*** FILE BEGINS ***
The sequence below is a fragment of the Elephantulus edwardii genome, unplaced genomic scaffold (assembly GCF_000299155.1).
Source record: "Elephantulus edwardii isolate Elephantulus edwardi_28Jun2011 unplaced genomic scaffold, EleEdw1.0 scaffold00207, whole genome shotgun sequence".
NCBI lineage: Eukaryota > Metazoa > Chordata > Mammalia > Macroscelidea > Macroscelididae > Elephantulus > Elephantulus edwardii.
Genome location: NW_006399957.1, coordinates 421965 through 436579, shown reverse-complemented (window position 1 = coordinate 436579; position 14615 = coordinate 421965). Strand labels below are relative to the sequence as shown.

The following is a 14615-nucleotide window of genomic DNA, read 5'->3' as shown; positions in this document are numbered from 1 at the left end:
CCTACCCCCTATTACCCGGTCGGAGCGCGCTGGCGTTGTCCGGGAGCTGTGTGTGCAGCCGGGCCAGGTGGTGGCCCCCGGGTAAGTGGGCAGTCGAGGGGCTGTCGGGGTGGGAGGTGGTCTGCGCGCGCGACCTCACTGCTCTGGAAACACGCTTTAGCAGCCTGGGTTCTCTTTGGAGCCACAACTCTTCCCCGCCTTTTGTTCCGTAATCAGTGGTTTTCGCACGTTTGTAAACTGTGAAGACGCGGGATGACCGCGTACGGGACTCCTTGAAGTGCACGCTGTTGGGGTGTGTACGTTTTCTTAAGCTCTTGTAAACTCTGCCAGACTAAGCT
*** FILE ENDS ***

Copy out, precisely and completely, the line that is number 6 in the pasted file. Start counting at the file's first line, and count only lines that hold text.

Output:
CCTACCCCCTATTACCCGGTCGGAGCGCGCTGGCGTTGTCCGGGAGCTGTGTGTGCAGCCGGGCCAGGTGGTGGCCCCCGGGTAAGTGGGCAGTCGAGGGGCTGTCGGGGTGGGAGGTGGTCTGCGCGCGCGACCTCACTGCTCTGGAAACACGCTTTAGCAGCCTGGGTTCTCTTTGGAGCCACAACTCTTCCCCGCCTTTTGTTCCGTAATCAGTGGTTTTCGCACGTTTGTAAACTGTGAAGACGCGGGATGACCGCGTACGGGACTCCTTGAAGTGCACGCTGTTGGGGTGTGTACGTTTTCTTAAGCTCTTGTAAACTCTGCCAGACTAAGCT